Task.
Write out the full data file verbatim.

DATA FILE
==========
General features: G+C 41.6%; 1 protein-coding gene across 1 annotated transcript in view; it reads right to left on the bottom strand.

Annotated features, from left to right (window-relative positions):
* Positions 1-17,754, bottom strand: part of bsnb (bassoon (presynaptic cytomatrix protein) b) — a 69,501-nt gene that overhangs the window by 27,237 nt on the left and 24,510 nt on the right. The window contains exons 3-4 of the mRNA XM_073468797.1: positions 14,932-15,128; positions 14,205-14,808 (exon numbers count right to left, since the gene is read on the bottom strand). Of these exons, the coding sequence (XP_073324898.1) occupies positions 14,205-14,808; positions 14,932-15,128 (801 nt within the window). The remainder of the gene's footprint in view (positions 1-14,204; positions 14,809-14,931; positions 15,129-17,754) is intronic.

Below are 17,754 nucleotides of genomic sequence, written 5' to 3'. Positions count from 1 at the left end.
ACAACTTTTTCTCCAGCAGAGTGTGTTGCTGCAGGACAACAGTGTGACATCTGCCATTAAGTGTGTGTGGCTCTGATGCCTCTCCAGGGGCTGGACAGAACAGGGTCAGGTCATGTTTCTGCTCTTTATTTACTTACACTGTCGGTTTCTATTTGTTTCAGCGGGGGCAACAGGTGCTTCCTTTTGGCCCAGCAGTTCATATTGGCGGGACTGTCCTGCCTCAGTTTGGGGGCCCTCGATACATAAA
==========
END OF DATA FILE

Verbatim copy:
General features: G+C 41.6%; 1 protein-coding gene across 1 annotated transcript in view; it reads right to left on the bottom strand.

Annotated features, from left to right (window-relative positions):
* Positions 1-17,754, bottom strand: part of bsnb (bassoon (presynaptic cytomatrix protein) b) — a 69,501-nt gene that overhangs the window by 27,237 nt on the left and 24,510 nt on the right. The window contains exons 3-4 of the mRNA XM_073468797.1: positions 14,932-15,128; positions 14,205-14,808 (exon numbers count right to left, since the gene is read on the bottom strand). Of these exons, the coding sequence (XP_073324898.1) occupies positions 14,205-14,808; positions 14,932-15,128 (801 nt within the window). The remainder of the gene's footprint in view (positions 1-14,204; positions 14,809-14,931; positions 15,129-17,754) is intronic.

Below are 17,754 nucleotides of genomic sequence, written 5' to 3'. Positions count from 1 at the left end.
ACAACTTTTTCTCCAGCAGAGTGTGTTGCTGCAGGACAACAGTGTGACATCTGCCATTAAGTGTGTGTGGCTCTGATGCCTCTCCAGGGGCTGGACAGAACAGGGTCAGGTCATGTTTCTGCTCTTTATTTACTTACACTGTCGGTTTCTATTTGTTTCAGCGGGGGCAACAGGTGCTTCCTTTTGGCCCAGCAGTTCATATTGGCGGGACTGTCCTGCCTCAGTTTGGGGGCCCTCGATACATAAA